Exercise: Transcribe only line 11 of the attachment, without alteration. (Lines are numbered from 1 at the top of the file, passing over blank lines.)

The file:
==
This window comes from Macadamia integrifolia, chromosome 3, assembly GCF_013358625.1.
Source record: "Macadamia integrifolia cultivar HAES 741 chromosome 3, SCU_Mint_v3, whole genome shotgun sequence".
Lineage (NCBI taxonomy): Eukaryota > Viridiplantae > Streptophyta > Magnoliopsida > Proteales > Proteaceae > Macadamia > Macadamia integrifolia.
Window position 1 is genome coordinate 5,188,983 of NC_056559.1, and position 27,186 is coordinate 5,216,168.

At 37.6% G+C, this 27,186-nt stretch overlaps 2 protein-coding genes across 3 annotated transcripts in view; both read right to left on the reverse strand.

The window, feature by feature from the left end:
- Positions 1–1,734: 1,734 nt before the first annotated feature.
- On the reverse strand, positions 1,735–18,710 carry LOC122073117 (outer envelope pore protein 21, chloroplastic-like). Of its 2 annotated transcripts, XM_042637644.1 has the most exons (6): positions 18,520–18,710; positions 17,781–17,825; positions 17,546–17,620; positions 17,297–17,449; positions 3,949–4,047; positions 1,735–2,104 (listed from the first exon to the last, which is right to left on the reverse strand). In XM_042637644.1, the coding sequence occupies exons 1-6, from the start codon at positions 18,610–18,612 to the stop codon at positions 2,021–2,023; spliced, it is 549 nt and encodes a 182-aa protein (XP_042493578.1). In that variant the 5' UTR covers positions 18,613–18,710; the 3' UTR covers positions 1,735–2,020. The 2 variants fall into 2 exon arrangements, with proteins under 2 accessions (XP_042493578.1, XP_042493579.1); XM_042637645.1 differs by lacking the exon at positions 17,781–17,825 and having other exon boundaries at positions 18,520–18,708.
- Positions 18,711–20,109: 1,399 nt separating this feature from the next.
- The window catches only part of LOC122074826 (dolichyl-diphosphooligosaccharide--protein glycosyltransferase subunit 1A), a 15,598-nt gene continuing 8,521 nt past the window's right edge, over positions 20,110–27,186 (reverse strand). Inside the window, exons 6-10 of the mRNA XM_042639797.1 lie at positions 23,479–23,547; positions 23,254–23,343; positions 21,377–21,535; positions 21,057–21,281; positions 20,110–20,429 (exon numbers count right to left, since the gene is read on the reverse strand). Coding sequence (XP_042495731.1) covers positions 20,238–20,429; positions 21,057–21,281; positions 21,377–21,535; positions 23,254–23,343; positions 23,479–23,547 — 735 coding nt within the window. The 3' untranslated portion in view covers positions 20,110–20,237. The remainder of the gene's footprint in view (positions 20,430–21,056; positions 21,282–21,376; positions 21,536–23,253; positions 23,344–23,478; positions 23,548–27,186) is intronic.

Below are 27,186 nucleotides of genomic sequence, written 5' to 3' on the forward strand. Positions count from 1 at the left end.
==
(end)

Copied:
Below are 27,186 nucleotides of genomic sequence, written 5' to 3' on the forward strand. Positions count from 1 at the left end.